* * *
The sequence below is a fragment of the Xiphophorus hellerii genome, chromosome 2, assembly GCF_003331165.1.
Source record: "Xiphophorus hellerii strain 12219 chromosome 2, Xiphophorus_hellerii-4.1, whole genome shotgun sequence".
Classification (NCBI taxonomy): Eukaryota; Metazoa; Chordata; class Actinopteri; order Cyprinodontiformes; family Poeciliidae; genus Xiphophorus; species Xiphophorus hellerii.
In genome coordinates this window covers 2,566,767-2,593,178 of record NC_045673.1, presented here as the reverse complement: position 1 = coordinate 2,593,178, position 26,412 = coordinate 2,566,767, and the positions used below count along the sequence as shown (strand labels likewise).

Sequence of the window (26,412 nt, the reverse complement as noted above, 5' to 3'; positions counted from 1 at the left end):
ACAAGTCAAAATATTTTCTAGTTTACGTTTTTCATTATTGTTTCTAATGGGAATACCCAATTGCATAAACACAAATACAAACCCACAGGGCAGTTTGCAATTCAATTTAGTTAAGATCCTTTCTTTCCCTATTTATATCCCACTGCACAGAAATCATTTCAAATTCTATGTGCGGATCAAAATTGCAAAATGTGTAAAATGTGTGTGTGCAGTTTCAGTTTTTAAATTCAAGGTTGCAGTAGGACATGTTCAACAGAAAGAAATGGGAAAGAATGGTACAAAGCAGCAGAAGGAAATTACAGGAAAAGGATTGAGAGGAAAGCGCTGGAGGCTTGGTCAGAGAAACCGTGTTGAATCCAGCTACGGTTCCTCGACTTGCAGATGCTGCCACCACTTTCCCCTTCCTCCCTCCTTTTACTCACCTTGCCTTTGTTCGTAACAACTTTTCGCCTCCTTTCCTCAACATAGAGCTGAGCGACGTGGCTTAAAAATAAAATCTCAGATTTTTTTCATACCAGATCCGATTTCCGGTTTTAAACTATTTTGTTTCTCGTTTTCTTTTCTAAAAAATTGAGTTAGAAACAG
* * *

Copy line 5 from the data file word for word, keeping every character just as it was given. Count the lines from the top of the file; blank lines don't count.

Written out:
Sequence of the window (26,412 nt, the reverse complement as noted above, 5' to 3'; positions counted from 1 at the left end):